Within weeks of Anatol Josepho's gift (and enthusiastic acceptance by Crescent Bay Council), discussions about the proposed Reseda Freeway were underway between Uncle Bob Hill and a Mr. Turner at the Valley District office of the City of Los Angeles. Lloyd Aldrich, City Engineer, was able to confirm the discussions in a letter dated May 29, 1940. Amazingly, not only did the City agree that relocating the freeway route was feasible, they also expressed a willingness to undertake development of a revised alignment at their own expense which they estimated to exceed $100,000. Most importantly, the City would agree not to oppose the zone variance required to build a Scout camp on the property. There were, of course, some conditions. Both Crescent Bay Council, Anatol Josepho and the Mountain Park Associates Company needed to assure cooperation with the City in the voluntary dedication of land on their respective properties where the new re-route of the Reseda Freeway might fall.

Letter to F.R. Hill from Lloyd Aldrich, City Engineer
May 29, 1940

Letter summarizing issues with the Reseda Freeway and necessary steps required
by the City of Los Angeles for creation of a Boy Scout Camp in Rustic Canyon.


          City engineers worked through the summer of 1940 and by the beginning of September, confirmed a change of alignment "so as to leave practically undisturbed" the new scout camp, hinging only on:
  1. Cooperation from the Los Angeles County Road Department in supplying free chain gang labor to offset the additional cost of the new location around the western property line of the camp;
  2. Securing commitments from Mr. Josepho and Alphonso Bell Sr. (Mountain Park Associates) of the necessary right of way and slope rights through their properties; and
  3. Voluntary dedication from the Council for slope rights on the western border of the new camp.
          Everybody involved came out a winner. The realignment changed the path of the freeway from passing along the floor of Rustic Canyon to following a course high up on the western wall of the canyon, far away from existing and proposed developments. Alphonso Bell was able to sell a property that otherwise would have little value if a freeway was running through it. Josepho saved his home and the value of his property as well. He was also able to make a charitable contribution to the Boy Scouts and further advance his philanthropic interests. The City of Los Angeles was able to eliminate the risk of potential litigation and delays surrounding their freeway route through the mountains. And Crescent Bay would get ownership of a state-of-the-art camp within the Council's geographic boundaries and just a short drive from all of the scouts it served.
          On September 16, 1940, Anatol and Ganna Josepho exercised their option to purchase the Boy Scout camp parcel from Mountain Park Associates.

Grant Deed Excerpt
September 16, 1940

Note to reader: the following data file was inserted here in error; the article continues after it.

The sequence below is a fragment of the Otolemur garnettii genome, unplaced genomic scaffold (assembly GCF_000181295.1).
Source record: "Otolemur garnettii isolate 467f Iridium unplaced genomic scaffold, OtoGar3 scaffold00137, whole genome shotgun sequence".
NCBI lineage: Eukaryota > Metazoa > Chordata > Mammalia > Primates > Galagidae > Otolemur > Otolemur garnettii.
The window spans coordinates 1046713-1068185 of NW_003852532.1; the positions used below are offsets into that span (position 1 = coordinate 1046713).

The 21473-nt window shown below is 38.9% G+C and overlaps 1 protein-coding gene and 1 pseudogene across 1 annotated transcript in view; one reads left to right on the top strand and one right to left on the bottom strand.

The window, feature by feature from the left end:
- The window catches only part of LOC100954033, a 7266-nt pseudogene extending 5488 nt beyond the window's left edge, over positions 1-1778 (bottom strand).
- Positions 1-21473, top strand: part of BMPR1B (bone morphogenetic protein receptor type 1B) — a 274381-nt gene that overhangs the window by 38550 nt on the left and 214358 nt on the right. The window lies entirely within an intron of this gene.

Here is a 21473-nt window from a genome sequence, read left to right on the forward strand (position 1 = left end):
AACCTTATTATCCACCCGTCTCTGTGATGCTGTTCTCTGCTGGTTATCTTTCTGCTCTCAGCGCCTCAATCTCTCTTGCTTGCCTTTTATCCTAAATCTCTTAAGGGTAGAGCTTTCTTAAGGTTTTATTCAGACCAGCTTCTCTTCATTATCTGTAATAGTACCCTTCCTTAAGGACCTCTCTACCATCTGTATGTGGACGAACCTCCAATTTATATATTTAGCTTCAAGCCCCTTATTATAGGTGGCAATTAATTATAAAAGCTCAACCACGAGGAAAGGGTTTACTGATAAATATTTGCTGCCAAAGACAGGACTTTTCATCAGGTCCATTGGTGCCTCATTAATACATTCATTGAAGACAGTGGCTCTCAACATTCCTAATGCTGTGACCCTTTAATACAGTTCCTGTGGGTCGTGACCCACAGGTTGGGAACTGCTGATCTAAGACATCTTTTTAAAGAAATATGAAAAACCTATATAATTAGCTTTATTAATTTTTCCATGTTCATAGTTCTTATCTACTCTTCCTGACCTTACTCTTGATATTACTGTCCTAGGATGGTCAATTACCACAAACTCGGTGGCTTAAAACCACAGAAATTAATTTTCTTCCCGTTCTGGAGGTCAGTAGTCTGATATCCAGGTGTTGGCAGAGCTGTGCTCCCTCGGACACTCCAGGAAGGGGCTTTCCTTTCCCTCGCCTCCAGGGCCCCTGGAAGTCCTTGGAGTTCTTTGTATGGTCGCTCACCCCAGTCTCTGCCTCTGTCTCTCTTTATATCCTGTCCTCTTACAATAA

NOTE: Ganna Josepho's name is misspelled "Hannah" on the deed.

           The Grant Deed for the property contained several restrictions of note:
  1. There could be no drilling or excavation for oil or gas;
  2. There could be no excavation of stone gravel or earth unless it was used on the property;
  3. A cemetery was not allowed to be built on the property;
  4. Only residence, agriculture or a Boy Scout Camp was permitted;
  5. The property could never be leased, sold or occupied by any person of Ethiopian, Chinese or Japanese decent;
  6. No person of Ethiopian, Chinese or Japanese decent would be permitted on the property unless they were a servant, employee or a member of the Boy Scouts of America.
          All of these conditions expired on January 1, 1999 and to the best of anyone's memory, none of these restrictions were ever enforced.

Camp Josepho Begins

          At this point, progress on the new camp moved with lightning speed. On September 23, 1940, the Los Angeles City Engineer signed off on the zone variance for the Boy Scout Camp development. Uncle Bob Hill announced that bulldozer work on the roadway into Camp Josepho started on September 26. And it was reported the Los Angeles Planning Commission had granted the zone variance for the camp on September 28. A call was made for older Scouts to head up to Camp Josepho the first three weekends in October to help out with road and brush clearing. On one of those weekends, photographs were taken to be used in press releases announcing progress at Camp Josepho. It was also decided to "staighten out" the creek running through camp in preparation for the rainy season.

Scouts Invade "Camp Josepho"
October, 1940

Scouts Clearing Brush & Timber
from Future Parade Ground
  Council Leaders Meet with
Anatol Josepho

View looking north across what would become the parade grounds. Weekend Scout volunteers working through brush and timber. Large trunks are Eucalyptus, likely cut from the new road access south and west of the camp.
Anatol Josepho points something out to Eugene Biscailuz, Los Angeles Co. Sheriff, seen to his right. John Ingram, Camp Slauson Ranger, in light pants and Uncle Bob Hill, Scout Executive, in tee shirt, on left.

Josepho Family Poses with Scouts

  Josepho Takes Scouts on Carriage Ride Through His Ranch

Ganna and Anatol Josepho sit among scouts at their ranch. Their two sons, Roy and Marco sit in front. John Erhlichman sits leaning on right. Wives of dignitaries are in background on right.
Anatol Josepho and sons lead Scouts on a carriage ride
through his ranch and future camp. F.R. "Uncle Bob" Hill is standing at back of wagon on right.

F. R. "Uncle Bob" Hill Explains Campsites
to Anatol Josepho
  John Ingram & John Ehrlichman Lead
Scouts through Camp Site Areas

Anatol Josepho, with shovel, listens attentively to Uncle Bob Hill who seems to be drawing something in the dirt with a stick. John Ehrlichman standing second from left; John Ingram in safari hat second from right.
John Ingram and John Erhlichman lead scouts across
 Rustic Canyon Creek into the future campsite areas
of the camp that extend 1 1/2 miles up the canyon.

           Additional grading was also started in 1940, including the site for the Grand Lodge and pool area. Everything was set to start construction for the opening of the Camp, tentatively scheduled for May of 1941. As for the Reseda Freeway, World War II put a hold on highway expansion plans. The matter would not come up again until the mid 1950's when another twist of fate would save Camp Josepho once again.